“Now, Tom, I’ve relieved you of any extra baggage, you see. Take mighty good care of them clothes. It’ll be long enough ’fore you get more. I go in for making niggers careful; one suit has to do for one year on my place.”
Simon next walked up to the place where Emmeline was sitting, chained to another woman.
“Well, my dear,” he said, chucking her under the chin, “keep up your spirits.”
The involuntary look of horror, fright, and aversion, with which the girl regarded him, did not escape his eye. He frowned fiercely.
“None o’ yer shines, gal; you’s got to keep a pleasant face when I speak to ye; d’ye hear? And you, you old yellow poco moonshine,” he said, giving a shove to the mulatto woman to whom Emmeline was chained, “don’t you carry that sort of face. You’s got to look chipper, I tell ye.”
“I say, all on ye,” he said, retreating a pace or two back, “look at me—look at me—look me right in the eye—straight now!” said he, stamping his foot at every pause.
As by a fascination, every eye was now directed to the glaring, greenish gray eye of Simon.
“Now,” said he, doubling his great, heavy fist into something resembling a blacksmith’s hammer, “d’ye see this fist? Heft it!” he said, bringing it down on Tom’s hand. “Look at these yer bones! Well, I tell ye this yer fist has got as hard as iron knocking down niggers. I never see the nigger yet, I couldn’t bring down with one crack,” said he, bringing his fist down so near to the face of Tom, that he winked and drew back. “I don’t keep none o’ yer cussed overseers; I does my own overseeing; and I tell you things is seen to. You’s every one on ye got to toe the mark, I tell ye; quick—straight—the moment I speak. That’s the way to keep in with me. Ye won’t find no soft spot in me, nowhere. So, now mind yerselves; for I don’t show no mercy.”
The women involuntarily drew in their breath, and the whole gang sat with downcast, dejected faces. Meanwhile Simon turned on his heel, and marched up to the bar of the boat for a dram.
“That’s the way I begin with my niggers,” he said, to a gentlemanly man who had stood by him during his speech. “It’s my system to begin strong—just let em know what to expect.”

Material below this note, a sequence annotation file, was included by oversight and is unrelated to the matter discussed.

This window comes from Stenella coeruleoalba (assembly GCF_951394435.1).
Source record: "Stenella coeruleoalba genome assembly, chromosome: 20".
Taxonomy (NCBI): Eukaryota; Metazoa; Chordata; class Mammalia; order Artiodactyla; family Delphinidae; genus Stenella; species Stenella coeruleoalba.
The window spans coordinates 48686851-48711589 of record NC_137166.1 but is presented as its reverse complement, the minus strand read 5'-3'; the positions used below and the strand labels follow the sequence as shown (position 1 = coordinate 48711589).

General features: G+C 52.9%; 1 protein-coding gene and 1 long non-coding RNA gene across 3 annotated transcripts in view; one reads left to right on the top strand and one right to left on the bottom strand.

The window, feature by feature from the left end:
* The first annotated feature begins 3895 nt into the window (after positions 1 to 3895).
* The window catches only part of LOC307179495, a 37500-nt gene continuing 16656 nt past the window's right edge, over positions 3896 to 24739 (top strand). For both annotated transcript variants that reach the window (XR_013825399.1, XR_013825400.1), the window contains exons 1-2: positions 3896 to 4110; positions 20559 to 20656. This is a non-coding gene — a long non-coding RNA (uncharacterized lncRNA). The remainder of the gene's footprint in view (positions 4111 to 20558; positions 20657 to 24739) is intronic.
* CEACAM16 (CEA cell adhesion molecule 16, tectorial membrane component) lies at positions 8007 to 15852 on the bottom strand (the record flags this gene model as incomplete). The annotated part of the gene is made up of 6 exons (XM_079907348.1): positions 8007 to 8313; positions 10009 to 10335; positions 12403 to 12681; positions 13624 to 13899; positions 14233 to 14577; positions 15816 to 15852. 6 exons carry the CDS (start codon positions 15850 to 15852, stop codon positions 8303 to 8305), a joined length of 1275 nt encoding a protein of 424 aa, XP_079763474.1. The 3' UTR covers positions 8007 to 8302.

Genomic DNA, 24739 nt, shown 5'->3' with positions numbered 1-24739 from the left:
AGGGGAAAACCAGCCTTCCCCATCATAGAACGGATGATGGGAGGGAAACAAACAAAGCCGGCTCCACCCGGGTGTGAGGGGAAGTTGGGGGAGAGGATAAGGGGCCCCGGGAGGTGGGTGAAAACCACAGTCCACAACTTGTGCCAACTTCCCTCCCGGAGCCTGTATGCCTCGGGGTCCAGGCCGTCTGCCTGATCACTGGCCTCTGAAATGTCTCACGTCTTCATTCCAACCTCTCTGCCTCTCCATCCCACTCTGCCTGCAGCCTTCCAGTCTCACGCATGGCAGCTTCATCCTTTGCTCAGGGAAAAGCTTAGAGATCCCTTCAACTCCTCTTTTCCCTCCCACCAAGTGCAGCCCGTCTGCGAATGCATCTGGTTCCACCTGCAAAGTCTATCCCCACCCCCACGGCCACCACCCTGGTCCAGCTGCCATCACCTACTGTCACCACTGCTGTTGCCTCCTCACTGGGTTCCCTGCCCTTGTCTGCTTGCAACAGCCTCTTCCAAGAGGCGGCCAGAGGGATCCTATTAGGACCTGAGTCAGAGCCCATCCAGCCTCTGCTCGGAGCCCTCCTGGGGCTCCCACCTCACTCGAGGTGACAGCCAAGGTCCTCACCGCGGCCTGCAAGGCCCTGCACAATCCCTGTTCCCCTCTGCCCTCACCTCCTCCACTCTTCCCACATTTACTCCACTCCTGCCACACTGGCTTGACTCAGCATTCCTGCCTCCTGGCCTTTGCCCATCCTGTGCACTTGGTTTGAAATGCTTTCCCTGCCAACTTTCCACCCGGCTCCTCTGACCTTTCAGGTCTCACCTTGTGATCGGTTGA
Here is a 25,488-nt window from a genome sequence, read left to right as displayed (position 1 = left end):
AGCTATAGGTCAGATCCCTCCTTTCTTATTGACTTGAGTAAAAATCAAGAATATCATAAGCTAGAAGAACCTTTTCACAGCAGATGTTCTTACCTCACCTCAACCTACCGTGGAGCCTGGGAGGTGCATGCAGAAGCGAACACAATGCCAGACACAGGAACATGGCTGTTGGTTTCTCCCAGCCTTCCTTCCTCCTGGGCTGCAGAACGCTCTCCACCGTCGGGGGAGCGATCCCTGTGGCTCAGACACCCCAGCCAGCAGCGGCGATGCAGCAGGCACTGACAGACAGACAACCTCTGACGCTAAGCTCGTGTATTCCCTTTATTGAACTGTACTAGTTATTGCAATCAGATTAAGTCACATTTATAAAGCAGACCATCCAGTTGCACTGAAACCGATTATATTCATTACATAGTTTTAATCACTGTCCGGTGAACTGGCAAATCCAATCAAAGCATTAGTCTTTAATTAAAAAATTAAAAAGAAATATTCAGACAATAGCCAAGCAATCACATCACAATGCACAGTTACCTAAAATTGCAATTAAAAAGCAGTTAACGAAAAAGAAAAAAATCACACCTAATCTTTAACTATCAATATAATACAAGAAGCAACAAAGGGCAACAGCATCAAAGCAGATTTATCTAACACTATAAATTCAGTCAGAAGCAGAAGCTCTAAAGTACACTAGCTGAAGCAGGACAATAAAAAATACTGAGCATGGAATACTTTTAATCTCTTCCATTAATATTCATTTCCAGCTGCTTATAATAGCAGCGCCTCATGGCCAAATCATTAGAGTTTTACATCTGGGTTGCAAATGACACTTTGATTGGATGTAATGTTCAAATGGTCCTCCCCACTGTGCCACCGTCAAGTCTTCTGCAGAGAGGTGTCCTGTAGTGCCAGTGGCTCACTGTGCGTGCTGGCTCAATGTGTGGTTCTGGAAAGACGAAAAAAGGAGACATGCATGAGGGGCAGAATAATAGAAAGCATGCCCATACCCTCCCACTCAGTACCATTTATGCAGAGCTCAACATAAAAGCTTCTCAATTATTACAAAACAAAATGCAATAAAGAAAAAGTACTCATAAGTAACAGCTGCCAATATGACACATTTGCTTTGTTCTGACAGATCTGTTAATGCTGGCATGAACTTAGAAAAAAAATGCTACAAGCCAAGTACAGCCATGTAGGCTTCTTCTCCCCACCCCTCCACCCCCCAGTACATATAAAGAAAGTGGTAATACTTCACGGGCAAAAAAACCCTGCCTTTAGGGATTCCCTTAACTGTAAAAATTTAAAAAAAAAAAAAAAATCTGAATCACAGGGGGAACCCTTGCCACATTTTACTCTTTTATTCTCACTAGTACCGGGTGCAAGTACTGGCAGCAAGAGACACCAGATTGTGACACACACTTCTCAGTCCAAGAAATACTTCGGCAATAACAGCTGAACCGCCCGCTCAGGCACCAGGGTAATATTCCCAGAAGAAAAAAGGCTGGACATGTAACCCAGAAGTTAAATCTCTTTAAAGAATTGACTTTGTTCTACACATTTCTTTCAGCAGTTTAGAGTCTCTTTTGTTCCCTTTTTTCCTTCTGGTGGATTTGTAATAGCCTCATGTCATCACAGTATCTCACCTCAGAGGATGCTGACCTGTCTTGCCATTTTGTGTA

“Indeed!” said the stranger, looking upon him with the curiosity of a naturalist studying some out-of-the-way specimen.
“Yes, indeed. I’m none o’ yer gentlemen planters, with lily fingers, to slop round and be cheated by some old cuss of an overseer. Jest feel o’ my knuckles, now; look at my fist. Tell ye, sir, the flesh on’t has come jest like a stone, practicing on niggers—feel on it.”
The stranger applied his fingers to the implement in question, and simply said:
“Tis hard enough; and I suppose,” he added, “practice has made your heart just like it.”
“Why, yes, I may say so,” said Simon, with a hearty laugh. “I reckon there’s as little soft in me as in any one going. Tell you, nobody comes it over me! Niggers never gets round me, neither with squalling nor soft soap—that’s a fact.”
“You have a fine lot there.”
“Real,” said Simon. “There’s that Tom, they telled me was suthin uncommon. I paid a little high for him, ’tendin him for a driver and a managing chap; only get the notions out that he’s larnt by bein treated as niggers never ought to be, he’ll do prime! The yellow woman I got took in in. I rayther think she’s sickly, but I shall put her through for what she’s worth; she may last a year or two. I don’t go for savin niggers. Use up, and buy more, ’s my way—makes you less trouble, and I’m quite sure it comes cheaper in the end;” and Simon sipped his glass.
“And how long do they generally last?” said the stranger.
“Well, dunno; ’cordin as their constitution is. Stout fellers last six or seven years; trashy ones gets worked up in two or three. I used to, when I fust begun, have considerable trouble fussin with em, and trying to make em hold out—doctorin on em up when they’s sick, and givin on em clothes and blankets, and what not, tryin to keep em all sort o’ decent and comfortable. Law, ’twasn’t no sort o’ use; I lost money on em, and ’twas heaps o’ trouble. Now you see I just put em straight through, sick or well. When one nigger’s dead, I buy another; and I find it comes cheaper and easier every way.”
The stranger turned away, and seated himself beside a gentleman who had been listening to the conversation with repressed uneasiness.
“You must not take that fellow to be any specimen of Southern planters,” said he.
“I should hope not,” said the young gentleman, with emphasis.
“He is a mean, low, brutal fellow,” said the other.
“And yet your laws allow him to hold any number of human beings subject to his absolute will, without even a shadow of protection; and, low as he is, you cannot say that there are not many such.”
“Well,” said the other, “there are also many considerate and humane men among planters.”